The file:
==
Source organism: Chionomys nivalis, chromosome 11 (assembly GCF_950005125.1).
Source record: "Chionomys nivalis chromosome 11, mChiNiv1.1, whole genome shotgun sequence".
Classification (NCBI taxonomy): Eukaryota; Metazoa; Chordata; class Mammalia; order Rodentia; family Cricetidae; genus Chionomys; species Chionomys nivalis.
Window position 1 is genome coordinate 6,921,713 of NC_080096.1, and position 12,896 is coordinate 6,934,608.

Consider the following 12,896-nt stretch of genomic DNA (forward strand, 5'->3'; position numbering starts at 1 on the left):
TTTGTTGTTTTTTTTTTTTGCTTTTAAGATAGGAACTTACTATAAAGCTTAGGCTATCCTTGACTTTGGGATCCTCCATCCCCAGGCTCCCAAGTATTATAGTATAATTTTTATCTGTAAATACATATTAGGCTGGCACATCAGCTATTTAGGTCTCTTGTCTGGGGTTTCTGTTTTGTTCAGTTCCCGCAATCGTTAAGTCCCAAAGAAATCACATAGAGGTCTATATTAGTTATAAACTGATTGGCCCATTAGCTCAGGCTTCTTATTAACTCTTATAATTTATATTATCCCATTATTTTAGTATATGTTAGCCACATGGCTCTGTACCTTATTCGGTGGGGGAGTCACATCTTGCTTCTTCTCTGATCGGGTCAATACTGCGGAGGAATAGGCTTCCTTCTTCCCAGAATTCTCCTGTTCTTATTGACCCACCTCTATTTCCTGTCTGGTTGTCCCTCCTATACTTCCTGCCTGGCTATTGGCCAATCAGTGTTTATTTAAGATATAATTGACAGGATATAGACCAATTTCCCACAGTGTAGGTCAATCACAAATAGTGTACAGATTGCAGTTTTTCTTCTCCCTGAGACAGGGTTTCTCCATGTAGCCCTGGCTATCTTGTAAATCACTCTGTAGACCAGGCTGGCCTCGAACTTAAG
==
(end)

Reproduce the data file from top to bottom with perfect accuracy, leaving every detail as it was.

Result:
Source organism: Chionomys nivalis, chromosome 11 (assembly GCF_950005125.1).
Source record: "Chionomys nivalis chromosome 11, mChiNiv1.1, whole genome shotgun sequence".
Classification (NCBI taxonomy): Eukaryota; Metazoa; Chordata; class Mammalia; order Rodentia; family Cricetidae; genus Chionomys; species Chionomys nivalis.
Window position 1 is genome coordinate 6,921,713 of NC_080096.1, and position 12,896 is coordinate 6,934,608.

Consider the following 12,896-nt stretch of genomic DNA (forward strand, 5'->3'; position numbering starts at 1 on the left):
TTTGTTGTTTTTTTTTTTTGCTTTTAAGATAGGAACTTACTATAAAGCTTAGGCTATCCTTGACTTTGGGATCCTCCATCCCCAGGCTCCCAAGTATTATAGTATAATTTTTATCTGTAAATACATATTAGGCTGGCACATCAGCTATTTAGGTCTCTTGTCTGGGGTTTCTGTTTTGTTCAGTTCCCGCAATCGTTAAGTCCCAAAGAAATCACATAGAGGTCTATATTAGTTATAAACTGATTGGCCCATTAGCTCAGGCTTCTTATTAACTCTTATAATTTATATTATCCCATTATTTTAGTATATGTTAGCCACATGGCTCTGTACCTTATTCGGTGGGGGAGTCACATCTTGCTTCTTCTCTGATCGGGTCAATACTGCGGAGGAATAGGCTTCCTTCTTCCCAGAATTCTCCTGTTCTTATTGACCCACCTCTATTTCCTGTCTGGTTGTCCCTCCTATACTTCCTGCCTGGCTATTGGCCAATCAGTGTTTATTTAAGATATAATTGACAGGATATAGACCAATTTCCCACAGTGTAGGTCAATCACAAATAGTGTACAGATTGCAGTTTTTCTTCTCCCTGAGACAGGGTTTCTCCATGTAGCCCTGGCTATCTTGTAAATCACTCTGTAGACCAGGCTGGCCTCGAACTTAAG